On Friday evening, hundreds of rapt listeners gathered to hear tennis star Venus Williams, designer Tracy Reese and up-and-coming hip-hop artist Lizzo discuss body positivity and size inclusivity in the fashion world.
The panel discussion, which was hosted by the brand Dia&Co and the Council of Fashion Designers of America at Center 415 in Manhattan, was one of the first events of this year’s Curvy Con, a weekend-long summit offering workshops, cocktail hours and meet-and-greets in which plus-size women can share their experiences and get sex tips and career advice.
Williams, Lizzo, Reese and Dia&Co CEO Nadia Boujarwah traded anecdotes about the difficulty plus-size women have with finding stylish, comfortable clothing.
“There has always been pushback in the retail industry against making larger sizes,” said Reese, whose clients include Michelle Obama. “Why do plus sizes have to be sequestered in a corner of the store? To put out every size from 0 to 24 is challenging, but it should be available on the floor.”
Williams, whose athletic-wear line EleVen is now manufacturing plus-size options in collaboration with Dia&Co, said it’s important to think about clothing for curvy women “not just as size, but as meeting a need.” She added, “People are celebrating bodies of all sizes, and people are paying to get more everywhere. For us to make that launch into every single size and partner with Dia&Co is extremely rewarding.”
The most passionate speaker by far was Lizzo (given name: Melissa Jefferson), a singer-rapper from Minneapolis whose major-label debut EP, Coconut Oil, made Rolling Stone’s list of the 20 best pop albums of 2016, and whose latest single, “Boys,” is a rollicking, playful tribute to every type of man.
“Growing up, I did not see myself, except for Missy Elliott. I thought that to be a singer, I had to be small,” Lizzo said. As she matured as an artist, she realized that music and fashion were inextricable. “I don’t have to be this fabulous, but I choose to be,” she said. “Big girls have stamina. I am athletic. That narrative needs to be told, and I need to tell it.”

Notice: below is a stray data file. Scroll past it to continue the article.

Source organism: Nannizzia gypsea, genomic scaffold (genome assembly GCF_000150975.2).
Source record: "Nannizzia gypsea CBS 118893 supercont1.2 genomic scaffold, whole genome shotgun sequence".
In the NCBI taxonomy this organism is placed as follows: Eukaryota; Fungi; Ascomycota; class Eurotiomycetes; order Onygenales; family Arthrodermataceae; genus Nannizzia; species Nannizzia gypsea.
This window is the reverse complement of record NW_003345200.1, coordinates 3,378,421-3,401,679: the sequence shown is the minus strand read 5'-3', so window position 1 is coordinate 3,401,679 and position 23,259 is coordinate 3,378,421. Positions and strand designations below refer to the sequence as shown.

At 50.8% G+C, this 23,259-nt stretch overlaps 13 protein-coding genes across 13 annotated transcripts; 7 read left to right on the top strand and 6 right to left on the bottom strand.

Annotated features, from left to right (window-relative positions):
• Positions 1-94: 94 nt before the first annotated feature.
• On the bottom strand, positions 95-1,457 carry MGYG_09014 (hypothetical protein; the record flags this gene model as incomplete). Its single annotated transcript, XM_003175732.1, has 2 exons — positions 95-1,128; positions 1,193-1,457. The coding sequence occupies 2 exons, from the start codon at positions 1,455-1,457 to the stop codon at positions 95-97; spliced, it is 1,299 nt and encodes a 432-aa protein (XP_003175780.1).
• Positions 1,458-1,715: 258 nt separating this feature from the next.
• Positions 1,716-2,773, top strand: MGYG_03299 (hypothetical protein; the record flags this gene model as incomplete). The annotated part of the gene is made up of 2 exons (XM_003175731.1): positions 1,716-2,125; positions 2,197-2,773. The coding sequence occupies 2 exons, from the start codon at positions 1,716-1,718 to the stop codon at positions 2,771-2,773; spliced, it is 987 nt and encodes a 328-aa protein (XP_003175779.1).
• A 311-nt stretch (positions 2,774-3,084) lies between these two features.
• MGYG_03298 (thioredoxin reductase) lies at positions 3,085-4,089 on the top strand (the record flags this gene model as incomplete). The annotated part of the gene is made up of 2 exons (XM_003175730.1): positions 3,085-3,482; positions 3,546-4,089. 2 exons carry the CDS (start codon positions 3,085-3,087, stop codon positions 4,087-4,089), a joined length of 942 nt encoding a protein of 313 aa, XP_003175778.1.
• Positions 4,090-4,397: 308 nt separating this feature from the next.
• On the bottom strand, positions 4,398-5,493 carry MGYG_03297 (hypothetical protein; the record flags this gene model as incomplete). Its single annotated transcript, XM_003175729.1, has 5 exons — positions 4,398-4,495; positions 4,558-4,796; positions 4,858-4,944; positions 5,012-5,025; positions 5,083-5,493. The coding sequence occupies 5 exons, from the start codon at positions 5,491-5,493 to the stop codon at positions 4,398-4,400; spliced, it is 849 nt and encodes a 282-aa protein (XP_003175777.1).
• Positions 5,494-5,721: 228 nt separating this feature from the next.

Lizzo grew visibly emotional as she told the audience that for her, confidence is about more than demanding respect—it’s about building longevity in the industry. “Myself is trendy, and I don’t want to fade away with the next trend,” she said. “I want to be undeniable with the numbers.”
Also in attendance: Some very well-dressed, very tall models.
LeAnne Mangano, an actress and model based in Philadelphia, explained that this was because the panel followed an Ann Taylor Loft x Curvy Con fashion show that had just taken place in the same building. She had walked the Loft runway and said that it has been increasingly gratifying to speak to labels and retailers who attend The Curvy Con, which was launched in 2015 by CeCe Olisa and Chastity Garner Valentine.
“I’ll go up to designers from Ava & Viv [for Target] and tell them that the seam in their pants didn’t fit right, and they’d pull out their phones and take notes,” Mangano said. “They really give a shit about their customers.”
Alexis Newton, a advocate for body positivity from Newark, N.J., said that The Curvy Con is a great place to make connections with photographers and vendors and also seek out some kindred spirits.
“I think one of the biggest benefits is to know that there are other people like us who are into quality pieces,” Newton said. “We’re lumped into one specific subcategory like we all dress the same, when we have different body types. We need to broaden the spectrum of plus-size women who are into fashion.”